Securing JTAG-based At-Scale Debug

Security through obscurity is not a meaningful means to mitigate malevolent attacks. With the greater forensics capabilities offered by At-Scale Debug (ASD), how are platforms protected?

Baseboard Management Controllers (BMCs) are the service management engines on virtually all of today’s servers. Among their capabilities, they provide out-of-band alerts, server status, power management, video redirection, and remote control capabilities to diagnose OS or hardware problems remotely. Being “out-of-band” means that they are separate from the rest of the platform hardware and OS, and even have their own power rails. So, even if a server crashes, the BMC can still run independently. Much specialized firmware runs on BMCs, and in fact this firmware often differentiates the server offerings of different OEMs.

By their very nature, BMCs are equipped with powerful privileges. They interact with the host system, and they are often network-accessible so as to interact with remote management consoles. Among their more specialized capabilities, they typically can:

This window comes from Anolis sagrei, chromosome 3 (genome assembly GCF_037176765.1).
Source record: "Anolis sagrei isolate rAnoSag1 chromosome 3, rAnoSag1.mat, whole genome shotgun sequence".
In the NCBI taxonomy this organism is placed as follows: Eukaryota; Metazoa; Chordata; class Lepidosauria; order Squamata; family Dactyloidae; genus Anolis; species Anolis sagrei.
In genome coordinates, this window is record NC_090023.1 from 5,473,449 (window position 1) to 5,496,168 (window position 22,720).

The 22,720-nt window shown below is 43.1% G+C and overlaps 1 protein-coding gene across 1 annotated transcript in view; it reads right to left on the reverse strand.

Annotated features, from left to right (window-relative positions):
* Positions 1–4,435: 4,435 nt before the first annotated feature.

• Install software patches
  • Remotely receive and apply firmware updates
  • Remotely update BIOS settings
  • Push these same updates and BIOS settings to thousands of servers (cloning)
  • Reset, reboot, or even power off the host platform

Given their privileges, BMCs must present a minimal attack surface. Companies like Dell and HPE have locked down their BMCs with extensive protection against firmware attacks. HPE recently touted its servers as being the first to implement a silicon-based root of trust; that is, a link between the custom HPE silicon and the HPE Integrated Lights Out (iLO) firmware to ensure that the BMC does not execute compromised firmware code: HPE Unveils the World’s Most Secure Industry Standard Servers.

How is this implemented? It is worthwhile to put this in the context of the general security requirements used by the NIST’s Common Vulnerability Scoring System (CVSS), in the areas of:

  • Confidentiality
  • Integrity
  • Availability

Confidentiality: note that the binary image of any BMC may not be protected. So, it should not contain secrets. It should be considered, if not expected, that hackers could obtain, disassemble and reverse-engineer the firmware binary.

Integrity: the kernel of the BMC OS must provide for integrity of its code and data segments. This is accomplished via digital signatures, hashing, and CRC (to prevent accidental changes to data).